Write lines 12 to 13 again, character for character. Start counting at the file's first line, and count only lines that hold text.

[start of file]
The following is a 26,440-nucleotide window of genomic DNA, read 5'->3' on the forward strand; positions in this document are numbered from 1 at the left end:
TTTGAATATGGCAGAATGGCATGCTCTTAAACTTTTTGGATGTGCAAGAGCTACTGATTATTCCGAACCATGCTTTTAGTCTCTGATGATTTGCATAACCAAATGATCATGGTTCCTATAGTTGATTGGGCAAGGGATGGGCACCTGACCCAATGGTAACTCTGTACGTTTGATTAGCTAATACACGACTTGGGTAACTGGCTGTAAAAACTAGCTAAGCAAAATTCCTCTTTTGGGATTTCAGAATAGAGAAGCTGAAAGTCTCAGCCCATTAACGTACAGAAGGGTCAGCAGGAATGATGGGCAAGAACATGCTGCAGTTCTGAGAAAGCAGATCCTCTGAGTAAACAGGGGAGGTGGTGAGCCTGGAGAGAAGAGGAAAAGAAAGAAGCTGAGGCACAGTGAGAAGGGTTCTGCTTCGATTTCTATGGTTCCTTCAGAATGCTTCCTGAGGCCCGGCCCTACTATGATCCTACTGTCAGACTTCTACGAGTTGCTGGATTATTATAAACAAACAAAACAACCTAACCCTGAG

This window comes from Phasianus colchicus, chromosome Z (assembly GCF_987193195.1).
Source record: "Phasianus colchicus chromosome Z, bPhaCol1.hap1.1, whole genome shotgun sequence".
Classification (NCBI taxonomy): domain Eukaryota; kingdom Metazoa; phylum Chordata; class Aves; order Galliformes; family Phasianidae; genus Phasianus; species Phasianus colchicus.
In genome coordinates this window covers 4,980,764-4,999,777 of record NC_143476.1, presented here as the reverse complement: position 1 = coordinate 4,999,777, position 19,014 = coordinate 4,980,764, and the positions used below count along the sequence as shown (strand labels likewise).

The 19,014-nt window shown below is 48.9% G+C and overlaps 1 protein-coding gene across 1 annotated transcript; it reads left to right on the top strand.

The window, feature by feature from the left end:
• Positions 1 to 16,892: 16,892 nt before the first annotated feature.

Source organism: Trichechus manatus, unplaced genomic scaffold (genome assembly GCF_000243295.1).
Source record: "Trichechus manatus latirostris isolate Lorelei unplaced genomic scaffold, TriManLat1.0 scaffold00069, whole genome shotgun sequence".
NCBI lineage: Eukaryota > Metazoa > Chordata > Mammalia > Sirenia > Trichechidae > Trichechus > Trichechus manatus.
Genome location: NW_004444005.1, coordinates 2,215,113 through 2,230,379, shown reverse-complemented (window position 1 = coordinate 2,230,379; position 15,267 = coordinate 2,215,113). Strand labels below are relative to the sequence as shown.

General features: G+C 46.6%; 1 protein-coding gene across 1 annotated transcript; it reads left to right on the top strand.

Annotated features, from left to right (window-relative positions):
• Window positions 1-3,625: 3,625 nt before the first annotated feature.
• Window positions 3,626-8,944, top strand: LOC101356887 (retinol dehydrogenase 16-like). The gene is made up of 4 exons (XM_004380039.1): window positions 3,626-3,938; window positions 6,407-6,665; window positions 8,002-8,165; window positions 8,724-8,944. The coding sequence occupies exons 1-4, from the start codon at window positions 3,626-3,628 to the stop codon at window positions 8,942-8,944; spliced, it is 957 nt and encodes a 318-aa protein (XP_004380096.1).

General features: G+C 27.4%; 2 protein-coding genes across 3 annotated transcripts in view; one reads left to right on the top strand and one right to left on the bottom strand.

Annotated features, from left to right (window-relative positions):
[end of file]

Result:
NCBI lineage: Eukaryota > Metazoa > Chordata > Mammalia > Sirenia > Trichechidae > Trichechus > Trichechus manatus.
Genome location: NW_004444005.1, coordinates 2,215,113 through 2,230,379, shown reverse-complemented (window position 1 = coordinate 2,230,379; position 15,267 = coordinate 2,215,113). Strand labels below are relative to the sequence as shown.